1st Century B.C. Rome Timeline > Marius > Sulla and the Social War
At the start of this period, the Italians were allied by various treaties with Rome and serving in the Roman army, but they lacked the rights of Roman citizens.
Between the Appenine mountain range, which runs down the Italic Peninsula like a backbone, and the Adriatic Sea, on the peninsula's east side, lies a region of Italy that was known as Picenum. Pompeius Strabo, who become consul in 89 and afterwards, proconsul in northern Italy, came from Picenum, as did his more famous son, Pompey the Great.
Asculum, in Picenum is where the Italian allies (socii, in Latin; whence Social War [aka Marsic War or Italian War]) started their revolt against the Romans by killing a praetor and other Romans. As Scullard says, in From the Gracchi to Nero, the Italian allies had wanted equality with the Romans, but if they couldn't have that, they wanted independence.
The allies established their own center of government in the town of Corfinum and had ample veterans to man their armies. During the winter between 91 and 90 B.C. Rome and the allies each prepped for war. The Italians made attempts to settle peacefully, but failed, so in the spring, (Roman) consular armies set out north and south, with Marius a northern legate and Sulla a southern one.
The northern army fared better than the southern one. The Italians added the cities of Apulia and Lucania to their side and then invaded Campania. That winter Etruria and Umbria joined the revolt.
By the end of 90, Rome did what it should have done in the first place and which if it had done, would have averted war. It granted full citizenship rights to all the communities that hadn't revolted or ones that had but would become loyal again. This gesture won them back Etruria and Umbria, but not Central Italy.
In 89, Sulla, no longer simply legate, was given command of the southern army. He won several victories, but concessions were still made to the Italian allies. A law was passed giving citizenship to all Italians who applied for it within 60 days.
The Samnites were hold outs.
Sulla was rewarded with a consulship in 88, and with it command of forces to fight Mithridates of Pontus. His co-consul was Pompeius Rufus.
In 88, the leading tribune was P. Sulpicius Rufus, who supported the Italians and recalled the men who had been exiled for suspected treason in the wake of his murdered friend Drusus. Sulpicius Rufus supported registering all the Italians in all the existing tribes, rather than creating new ones or limiting the newcomers to specific tribes. Tribes had been related to residential area, so this was more than a technical change. When discussions grew more than heated, the consuls seized the opportunity to try to put a stop to the registration of allies.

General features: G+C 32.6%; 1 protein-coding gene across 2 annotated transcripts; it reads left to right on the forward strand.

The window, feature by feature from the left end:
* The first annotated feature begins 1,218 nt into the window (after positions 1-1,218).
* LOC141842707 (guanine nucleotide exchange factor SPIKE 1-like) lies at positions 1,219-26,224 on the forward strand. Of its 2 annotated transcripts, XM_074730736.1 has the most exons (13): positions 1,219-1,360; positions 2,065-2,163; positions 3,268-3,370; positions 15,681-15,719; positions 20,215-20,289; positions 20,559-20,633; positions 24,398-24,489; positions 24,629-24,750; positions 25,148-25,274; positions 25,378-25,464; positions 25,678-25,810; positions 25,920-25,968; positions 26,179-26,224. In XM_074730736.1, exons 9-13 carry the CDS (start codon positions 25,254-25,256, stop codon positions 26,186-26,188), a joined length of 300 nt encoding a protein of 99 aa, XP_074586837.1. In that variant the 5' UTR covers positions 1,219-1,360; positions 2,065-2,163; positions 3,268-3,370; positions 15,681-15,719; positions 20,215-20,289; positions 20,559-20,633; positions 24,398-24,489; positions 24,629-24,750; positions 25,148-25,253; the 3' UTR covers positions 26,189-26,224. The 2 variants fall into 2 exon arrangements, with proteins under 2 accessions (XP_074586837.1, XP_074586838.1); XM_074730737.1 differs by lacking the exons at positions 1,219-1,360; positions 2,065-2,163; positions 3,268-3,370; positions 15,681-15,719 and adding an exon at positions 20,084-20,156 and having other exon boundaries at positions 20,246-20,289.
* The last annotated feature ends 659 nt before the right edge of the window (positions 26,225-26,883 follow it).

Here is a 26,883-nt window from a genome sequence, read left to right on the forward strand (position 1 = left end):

But the consuls didn't help the situation. Riots came in the wake of their proclamation of a suspension of all business. Sulla had to seek shelter with his rival Marius before leaving Rome to join his troops at Nola. Sulpicius cancelled the proclamation of the suspension of business, passed the troublesome bills as well as another one granting the now-civilian Marius command of the eastern army.
Sulla and his army marched on Rome. They took control, cancelled the laws of Sulpicius and declared Marius and Sulpicius, among others, public enemies. L. Cornelius Cinna and Octavius were elected consuls. They would have to deal with hold-outs in the Social War and registration of the allies in the tribes. Cinna, like Sulpicius before him, thought the allies should be spread among all the tribes, but Octavius, like many others of the senatorial class, thought they should be in a restricted number of tribes. Their argument turned violent. Aftern Cinna left the city, the Senate deposed and named Cinna a public enemy. Cinna appealed to the Italians. Campanian soldiers and many new Roman citizens joined him. So did Marius. Cinna and Marius then led another army into Rome.
The Senate called on Picene-native Pompeius Strabo and his army for help, but he didn't. When Pompeius Strabo died, his men joined Cinna. Nor did general Metellus, recalled from Samnium, help the senators. The thwarted Senate had to recognize Cinna as consul. The decree against Marius was rescinded and Marius entered the city with his troops to take revenge, inaugurating a reign of terror.
Marius was then elected consul for his seventh and final time, with Cinna as co-consul in 86 B.C. Marius died during his consulship, He was replaced by L. Valerius Flaccus as suffect consul.
The Italian and Latin allies were registered in all the Roman tribes -- the voting units. The allies had what they wanted.
- From the Gracchi to Nero: A History of Rome 133 BC to AD 68, by H. H. Scullard